Multi-refiners for sustainable aluminium manufacturing

Aluminium is, in principle, infinitely recyclable and when compared with primary production, recycling can save 95% of the energy and 90% of the greenhouse gas emissions. However, aluminium recycling is still a technologically challenging process due to the accumulation of elemental impurities at each cycle, which downgrades the material properties. Impurity elements, such as Fe and Si, have a strong tendency to segregate during solidification and precipitate into coarse and brittle intermetallic compounds (IMCs), which adopt anisotropic morphologies (e.g. plate-like) and compromise the material performance even at small volume fractions. Removal of these deleterious contaminating elements from end-of-life sources is a huge challenge, as monitoring their level in the scrap during sorting is practically unfeasible. The current industry solution to the downcycling problem is to maintain tightly controlled alloy compositions and dilute recycled scrap with virgin, near-pure alloy, with all attendant logistical, cost and emission penalties.

A radical alternative, is to shift from composition tuning to microstructure tuning, wherein properties are engineered using designed solidification conditions to manipulate impurities into forming benign and finely dispersed IMCs, rather than the ‘naturally’ occurring plate-like detrimental compounds. However, practical applications of this concept are still underexploited because the methodologies to promote these more benign IMC morphologies are not known.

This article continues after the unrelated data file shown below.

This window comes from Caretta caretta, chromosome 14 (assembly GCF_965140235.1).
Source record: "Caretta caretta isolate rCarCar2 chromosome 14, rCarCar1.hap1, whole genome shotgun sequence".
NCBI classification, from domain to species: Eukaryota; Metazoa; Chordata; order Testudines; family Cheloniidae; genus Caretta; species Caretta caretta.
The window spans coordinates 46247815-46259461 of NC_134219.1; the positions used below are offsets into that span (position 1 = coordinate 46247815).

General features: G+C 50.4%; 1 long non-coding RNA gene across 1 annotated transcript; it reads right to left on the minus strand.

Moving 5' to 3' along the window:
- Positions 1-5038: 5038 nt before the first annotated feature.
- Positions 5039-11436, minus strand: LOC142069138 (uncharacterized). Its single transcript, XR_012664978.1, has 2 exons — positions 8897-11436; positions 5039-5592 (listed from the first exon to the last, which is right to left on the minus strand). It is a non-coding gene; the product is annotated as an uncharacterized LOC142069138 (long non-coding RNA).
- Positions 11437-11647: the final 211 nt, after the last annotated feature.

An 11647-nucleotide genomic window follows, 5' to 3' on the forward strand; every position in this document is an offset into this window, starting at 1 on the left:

This project will investigate how to manipulate IMC shape and size by controlling their nucleation through inoculation. Inoculation is already widely used in industry to refine the primary aluminium grains, though only in a handful of cases, and not yet applied to secondary phases. The primary goal of the project will be to develop the necessary science and understanding to design new nucleant compounds for the most problematic IMCs present in automotive and aerospace aluminium alloys. The work will involve the development of methods to manipulate the surface chemistry and size distribution of nucleants to enhance their efficiency. Chemical and deposition techniques will be utilised together with electron microscopy for rapid throughput analysis of the nucleant-IMC interfaces, which control the nucleation efficiency. Time-resolved synchrotron X-ray imaging will be employed to investigate nucleant performance under industrial-relevant solidification conditions. Further extension of the project will investigate scalable processes to manufacture nucleant-containing master alloys that can be practically used in a commercial environment.


dp p 2023 multirefinement elngsf figure

(a) sketch of a typical sample for nucleation potency assessment. (b) SEM image and (c-e) EBSD analysis of Al3Ti/Al13Fe4 ORs.


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